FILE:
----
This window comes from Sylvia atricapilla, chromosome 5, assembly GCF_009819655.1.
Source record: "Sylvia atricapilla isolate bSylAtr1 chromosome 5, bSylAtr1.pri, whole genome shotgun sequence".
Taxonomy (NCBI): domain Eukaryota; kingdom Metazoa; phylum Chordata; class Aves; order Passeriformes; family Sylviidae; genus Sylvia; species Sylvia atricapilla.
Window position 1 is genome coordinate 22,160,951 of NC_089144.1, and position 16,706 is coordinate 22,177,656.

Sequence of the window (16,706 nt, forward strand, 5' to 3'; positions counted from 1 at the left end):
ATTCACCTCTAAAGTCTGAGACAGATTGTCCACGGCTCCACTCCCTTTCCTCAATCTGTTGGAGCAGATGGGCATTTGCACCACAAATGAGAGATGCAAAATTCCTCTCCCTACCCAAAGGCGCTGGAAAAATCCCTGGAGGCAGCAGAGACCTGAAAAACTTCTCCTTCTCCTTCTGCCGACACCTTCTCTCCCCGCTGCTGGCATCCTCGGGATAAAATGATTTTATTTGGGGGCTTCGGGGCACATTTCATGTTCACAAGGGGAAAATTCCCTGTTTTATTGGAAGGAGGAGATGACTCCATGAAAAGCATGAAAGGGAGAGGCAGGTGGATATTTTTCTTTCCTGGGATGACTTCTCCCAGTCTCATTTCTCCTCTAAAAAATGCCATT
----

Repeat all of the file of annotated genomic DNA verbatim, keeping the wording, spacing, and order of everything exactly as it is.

This window comes from Sylvia atricapilla, chromosome 5, assembly GCF_009819655.1.
Source record: "Sylvia atricapilla isolate bSylAtr1 chromosome 5, bSylAtr1.pri, whole genome shotgun sequence".
Taxonomy (NCBI): domain Eukaryota; kingdom Metazoa; phylum Chordata; class Aves; order Passeriformes; family Sylviidae; genus Sylvia; species Sylvia atricapilla.
Window position 1 is genome coordinate 22,160,951 of NC_089144.1, and position 16,706 is coordinate 22,177,656.

Sequence of the window (16,706 nt, forward strand, 5' to 3'; positions counted from 1 at the left end):
ATTCACCTCTAAAGTCTGAGACAGATTGTCCACGGCTCCACTCCCTTTCCTCAATCTGTTGGAGCAGATGGGCATTTGCACCACAAATGAGAGATGCAAAATTCCTCTCCCTACCCAAAGGCGCTGGAAAAATCCCTGGAGGCAGCAGAGACCTGAAAAACTTCTCCTTCTCCTTCTGCCGACACCTTCTCTCCCCGCTGCTGGCATCCTCGGGATAAAATGATTTTATTTGGGGGCTTCGGGGCACATTTCATGTTCACAAGGGGAAAATTCCCTGTTTTATTGGAAGGAGGAGATGACTCCATGAAAAGCATGAAAGGGAGAGGCAGGTGGATATTTTTCTTTCCTGGGATGACTTCTCCCAGTCTCATTTCTCCTCTAAAAAATGCCATT